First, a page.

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Maths anxiety is common among our society

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Research has shown that 93% of the adults in the US say that they have some level of maths anxiety. According to the Programme for International Students, 31% of teenagers across 34 countries say they have anxiety when solving maths problems. 33% say they are tensed to do maths homework while nearly 60% say they worry maths classes will be hard to catch up.

Sian Beilock, president of Barnard College in New York, says the idea that you are either inherently good or bad at maths persists in western countries. Moreover, it seems to be socially acceptable to be bad at maths in society.

However, many of us who fear maths or thought that we are bad at it may be indirectly trying to avoid maths problems. Although we may be perfectly capable of solving it with just a little effort.

What is maths anxiety and where does it come from?

The term ‘Mathephobia’ was invented by Mary de Lellis Gough in 1953 after observing her struggling students while doing maths problems. This term is described as a disease that proves fatal before its existence is detected.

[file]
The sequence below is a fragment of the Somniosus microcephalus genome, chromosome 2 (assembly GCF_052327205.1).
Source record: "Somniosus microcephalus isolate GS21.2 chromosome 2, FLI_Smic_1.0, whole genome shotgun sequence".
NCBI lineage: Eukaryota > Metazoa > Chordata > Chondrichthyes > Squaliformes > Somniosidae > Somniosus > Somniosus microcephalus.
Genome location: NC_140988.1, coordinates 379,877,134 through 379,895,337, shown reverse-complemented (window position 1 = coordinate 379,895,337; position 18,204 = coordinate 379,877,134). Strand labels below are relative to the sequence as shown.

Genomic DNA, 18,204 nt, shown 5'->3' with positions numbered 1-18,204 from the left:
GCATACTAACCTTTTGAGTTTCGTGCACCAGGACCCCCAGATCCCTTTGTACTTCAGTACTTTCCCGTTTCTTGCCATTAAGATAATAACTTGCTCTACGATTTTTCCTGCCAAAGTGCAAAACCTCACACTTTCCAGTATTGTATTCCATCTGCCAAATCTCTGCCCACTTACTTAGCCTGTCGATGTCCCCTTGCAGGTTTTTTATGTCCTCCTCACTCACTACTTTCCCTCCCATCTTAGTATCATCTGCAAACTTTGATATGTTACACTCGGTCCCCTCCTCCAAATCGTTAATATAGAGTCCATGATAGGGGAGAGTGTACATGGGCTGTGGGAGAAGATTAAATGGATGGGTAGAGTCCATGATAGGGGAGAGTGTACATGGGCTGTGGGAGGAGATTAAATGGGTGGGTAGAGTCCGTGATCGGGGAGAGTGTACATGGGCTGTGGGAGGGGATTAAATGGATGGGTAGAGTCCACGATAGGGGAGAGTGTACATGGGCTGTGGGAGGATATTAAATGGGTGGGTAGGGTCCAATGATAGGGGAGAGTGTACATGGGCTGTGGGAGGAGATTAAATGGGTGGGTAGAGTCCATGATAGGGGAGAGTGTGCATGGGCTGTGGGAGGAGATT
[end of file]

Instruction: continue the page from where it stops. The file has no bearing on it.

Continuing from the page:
Beilock and her workmates have proven that maths anxiety can start as soon as we enter formal schooling. She said that “Math is one of the first places in school in Western culture where we learn about whether we got something right or wrong, and are exposed to being evaluated in timed tests,”

Furthermore, girls tend to be more prone to it than boys. For instance, primary school teachers who often experience a high level of maths anxiety are mostly female. Therefore, girls are more likely to pick up maths anxiety from female teachers as children tend to identify with adults of the same gender.

Darcy Hallett, a psychologist at the Memorial University of Newfoundland in Canada also had researched on maths anxiety. He says that early experiences such as having angry, unapproachable or oppressive teachers are associated with maths anxiety.

How to reduce it?

Beilock has studied that giving students with maths anxiety a simple writing worksheet before maths tests helped improve their performance.  Students were asked to express their feelings of anxiety about the maths test in the written worksheet.

This may help them to better understand and manage their emotions. It also helps to free up cognitive resources to enhance working performance and memory in the math tests. There are also some higher education institutions who offer classes to overcome maths anxiety.

 

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Content Source: The myth of being ‘bad’ at maths

Prepared by: Pui Leng

 

 

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